Whilst assessors will want to learn about your unique information, they will still want to see that you have considered this is the course for you. To do this, each point should feature information and evidence. Don’t leave a point unexplained or left to the imagination; be clear and back up what you’re saying with evidence.
What to include in the conclusion
This is the main focus of our article today, so we’ll go in more detail with how to finish a personal statement. Like the introduction, this section should be to the point so as not to lose interest.
You do not want to simply repeat any evidential information but should reiterate, in a different way, any of the critical points that you want to stand out.
Do not add new information, as it will dilute your previous messaging. Round off your statement with a strong closing sentence, and you are good to go. It’s also important not to forget your writing style as many applicants allow the quality to slip towards the end. Finishing on a strong and captivating note will leave that lasting impression that you want.
Why do you have a passion for medicine?
So, why do you have a passion for medicine? Your answer should be different to someone else’s as you don’t want a general answer that isn’t memorable. Think about what motivates you personally. You should already have expressed this in the main body of your statement but nows the time to emphasise it.
Focus on the current medical situation and how you can help
This is a particularly good example given the current NHS crisis. You should already have mentioned your skillset, attributes and experiences and how you can contribute to the medal world because of this, but ending with a strong, bold statement that reflects the current NHS status and what you will do to improve it will leave a lasting impression on the reviewer.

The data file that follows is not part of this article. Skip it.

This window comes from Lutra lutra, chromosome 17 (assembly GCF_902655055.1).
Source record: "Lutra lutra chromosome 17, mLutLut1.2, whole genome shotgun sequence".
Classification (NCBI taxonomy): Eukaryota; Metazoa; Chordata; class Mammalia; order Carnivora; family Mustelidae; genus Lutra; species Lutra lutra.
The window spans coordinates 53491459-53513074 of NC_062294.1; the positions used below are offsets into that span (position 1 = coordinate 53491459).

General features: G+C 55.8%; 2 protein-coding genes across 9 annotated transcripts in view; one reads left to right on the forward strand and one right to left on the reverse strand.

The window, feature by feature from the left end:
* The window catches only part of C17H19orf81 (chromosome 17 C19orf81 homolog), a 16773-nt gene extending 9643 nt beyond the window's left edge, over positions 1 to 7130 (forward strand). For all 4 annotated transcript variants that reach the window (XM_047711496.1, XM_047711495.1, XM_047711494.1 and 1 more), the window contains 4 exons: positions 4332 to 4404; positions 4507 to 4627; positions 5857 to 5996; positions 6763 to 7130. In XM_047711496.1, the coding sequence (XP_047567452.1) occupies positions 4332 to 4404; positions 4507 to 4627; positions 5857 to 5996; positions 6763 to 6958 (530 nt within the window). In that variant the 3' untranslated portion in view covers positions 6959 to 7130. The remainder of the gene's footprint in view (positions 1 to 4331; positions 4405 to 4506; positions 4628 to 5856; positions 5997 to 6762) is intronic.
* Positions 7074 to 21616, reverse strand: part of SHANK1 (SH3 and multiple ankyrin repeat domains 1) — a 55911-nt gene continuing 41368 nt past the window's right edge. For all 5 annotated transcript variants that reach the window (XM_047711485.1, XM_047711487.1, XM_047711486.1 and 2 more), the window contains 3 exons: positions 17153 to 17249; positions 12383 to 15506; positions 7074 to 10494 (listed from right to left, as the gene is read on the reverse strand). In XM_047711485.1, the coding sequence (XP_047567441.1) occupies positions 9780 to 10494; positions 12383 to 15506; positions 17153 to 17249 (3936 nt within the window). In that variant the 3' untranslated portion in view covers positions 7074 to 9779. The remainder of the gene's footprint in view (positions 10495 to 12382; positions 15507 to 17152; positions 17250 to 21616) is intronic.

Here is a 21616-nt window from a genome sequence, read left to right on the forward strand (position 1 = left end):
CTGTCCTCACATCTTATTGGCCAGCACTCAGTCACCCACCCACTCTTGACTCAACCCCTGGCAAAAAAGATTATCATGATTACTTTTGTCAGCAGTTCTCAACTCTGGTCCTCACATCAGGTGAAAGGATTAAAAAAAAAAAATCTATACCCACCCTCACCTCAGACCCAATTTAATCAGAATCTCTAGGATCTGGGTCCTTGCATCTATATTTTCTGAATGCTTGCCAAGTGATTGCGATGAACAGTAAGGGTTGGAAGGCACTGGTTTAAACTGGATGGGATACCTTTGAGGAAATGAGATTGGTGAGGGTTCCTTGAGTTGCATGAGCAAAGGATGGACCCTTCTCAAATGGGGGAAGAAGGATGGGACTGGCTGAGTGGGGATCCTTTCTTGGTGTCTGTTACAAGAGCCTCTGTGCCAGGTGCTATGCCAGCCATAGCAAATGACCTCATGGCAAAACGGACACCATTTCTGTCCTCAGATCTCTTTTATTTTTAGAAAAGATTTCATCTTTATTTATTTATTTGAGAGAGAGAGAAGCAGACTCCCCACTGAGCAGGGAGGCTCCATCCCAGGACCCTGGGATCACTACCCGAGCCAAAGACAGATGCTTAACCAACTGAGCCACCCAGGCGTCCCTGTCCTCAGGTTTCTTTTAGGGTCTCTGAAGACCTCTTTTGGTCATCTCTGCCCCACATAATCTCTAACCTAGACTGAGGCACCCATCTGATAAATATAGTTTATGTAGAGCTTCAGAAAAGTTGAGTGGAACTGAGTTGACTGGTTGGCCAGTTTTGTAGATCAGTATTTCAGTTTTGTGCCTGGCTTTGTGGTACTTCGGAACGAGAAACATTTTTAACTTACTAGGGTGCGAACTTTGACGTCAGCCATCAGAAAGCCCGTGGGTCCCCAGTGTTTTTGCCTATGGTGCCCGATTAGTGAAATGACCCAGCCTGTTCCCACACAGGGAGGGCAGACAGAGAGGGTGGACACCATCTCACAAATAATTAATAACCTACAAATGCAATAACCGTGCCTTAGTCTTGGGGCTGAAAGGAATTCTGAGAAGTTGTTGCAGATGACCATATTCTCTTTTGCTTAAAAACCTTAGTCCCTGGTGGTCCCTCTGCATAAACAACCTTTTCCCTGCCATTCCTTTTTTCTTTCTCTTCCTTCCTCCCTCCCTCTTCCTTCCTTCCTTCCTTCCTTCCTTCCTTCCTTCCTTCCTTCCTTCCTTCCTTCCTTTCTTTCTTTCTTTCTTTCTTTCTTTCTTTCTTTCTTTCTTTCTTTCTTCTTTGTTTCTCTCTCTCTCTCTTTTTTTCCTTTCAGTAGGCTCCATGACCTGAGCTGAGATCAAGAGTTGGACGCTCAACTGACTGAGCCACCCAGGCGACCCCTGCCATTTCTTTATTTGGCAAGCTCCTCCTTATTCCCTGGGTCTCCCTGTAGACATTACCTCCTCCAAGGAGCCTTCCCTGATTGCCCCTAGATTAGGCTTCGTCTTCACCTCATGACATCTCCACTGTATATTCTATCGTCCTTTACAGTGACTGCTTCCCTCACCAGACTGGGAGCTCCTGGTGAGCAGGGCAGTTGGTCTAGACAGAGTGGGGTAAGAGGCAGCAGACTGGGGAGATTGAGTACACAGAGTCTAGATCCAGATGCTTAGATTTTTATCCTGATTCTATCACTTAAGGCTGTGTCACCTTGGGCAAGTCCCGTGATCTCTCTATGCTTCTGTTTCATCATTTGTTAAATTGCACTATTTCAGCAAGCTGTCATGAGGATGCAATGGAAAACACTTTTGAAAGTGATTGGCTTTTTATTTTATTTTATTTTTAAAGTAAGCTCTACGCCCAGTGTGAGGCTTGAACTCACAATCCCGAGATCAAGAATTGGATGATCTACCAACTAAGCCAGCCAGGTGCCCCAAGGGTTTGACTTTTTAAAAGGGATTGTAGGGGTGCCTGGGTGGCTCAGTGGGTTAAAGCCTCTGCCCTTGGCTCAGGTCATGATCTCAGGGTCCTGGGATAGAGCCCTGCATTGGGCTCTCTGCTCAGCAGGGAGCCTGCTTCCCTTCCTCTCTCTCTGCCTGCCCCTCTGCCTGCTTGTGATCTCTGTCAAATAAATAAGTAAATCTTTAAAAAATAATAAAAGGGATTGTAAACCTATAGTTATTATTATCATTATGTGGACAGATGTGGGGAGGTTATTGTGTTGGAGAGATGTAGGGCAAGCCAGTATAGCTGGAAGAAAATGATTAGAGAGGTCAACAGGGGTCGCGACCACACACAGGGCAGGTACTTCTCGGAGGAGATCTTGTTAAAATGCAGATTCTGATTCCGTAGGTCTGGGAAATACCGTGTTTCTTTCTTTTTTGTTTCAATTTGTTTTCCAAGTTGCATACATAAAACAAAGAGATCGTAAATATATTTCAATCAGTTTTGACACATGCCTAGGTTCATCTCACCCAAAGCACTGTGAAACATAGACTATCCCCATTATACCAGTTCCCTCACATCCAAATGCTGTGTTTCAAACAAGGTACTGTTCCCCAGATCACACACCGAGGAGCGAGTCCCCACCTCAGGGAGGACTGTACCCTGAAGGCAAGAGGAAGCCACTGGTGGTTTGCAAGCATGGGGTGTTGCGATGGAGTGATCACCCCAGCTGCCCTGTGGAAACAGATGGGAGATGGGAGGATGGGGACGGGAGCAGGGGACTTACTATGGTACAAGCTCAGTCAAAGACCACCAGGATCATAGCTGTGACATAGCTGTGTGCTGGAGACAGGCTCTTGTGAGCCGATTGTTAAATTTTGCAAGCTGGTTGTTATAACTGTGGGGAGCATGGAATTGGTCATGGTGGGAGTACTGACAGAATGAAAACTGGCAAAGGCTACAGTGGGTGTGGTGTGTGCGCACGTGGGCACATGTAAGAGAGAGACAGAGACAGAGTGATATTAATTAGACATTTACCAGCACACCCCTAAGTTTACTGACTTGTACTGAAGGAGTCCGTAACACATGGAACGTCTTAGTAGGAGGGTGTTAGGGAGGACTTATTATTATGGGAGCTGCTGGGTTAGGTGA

What can The Future Medic do for you?
We know that writing your personal statement isn’t easy. You need to list your top qualities, achievements, reflections, learning experiences, and more. With huge competition for spaces at universities, your personal statement needs to stand out and provide a summary of your best self.
What are the benefits of using The Future Medic’s personal statement tutors?
Our team of doctors have read through thousands of personal statement for medicine as part of the medical school admissions process and knows exactly what is required to make your personal statement special and unique. We’ve got some amazing support options to help you craft the perfect personal statement.
Our tutors sit on medical school interview panels and have vast experience in medical education- this level of tutoring is not guaranteed elsewhere! Our Personal Statement Coaching Services provide wonderful benefits for any aspiring medical student:
- Access to experienced British doctors, medical education specialists, and tutors who have coached and interviewed thousands of applicants.
- 24/7 access to your tutor doctor through a dedicated WhatsApp group.
- Tailor-made feedback on your personal statement which is specific to you.
- Help even if you need to write your personal statement from scratch.
- Personalised 1-1 lessons, with all the attention on you.
- A relaxed tutoring environment- our coaching isn’t like a classroom, where only one teacher has to cater to 30 students!
- You can use our tutoring service from the comfort of your home without having to travel to a physical location.
- The option is unlimited coaching hours, or between 1-20 hours.
- Quick turnaround for feedback, within as little as 24 hours or 1 week.
- Guidance on how to make your medicine application stand out.
- Improved confidence for the interview stage at your dream medical school.
- Saves you time and stress, allowing you to focus on your A-Levels, UCAT admissions test and other commitments.
So, to finish a personal statement for medicine so you leave a lasting impression and keep the reviewer’s interested, don’t bring up any new points but summarise and revise the points you have made that you want to stand out. Be sure to include why you want to be a part of that particular medical school, why you are passionate about becoming a doctor and what you can do to improve health care.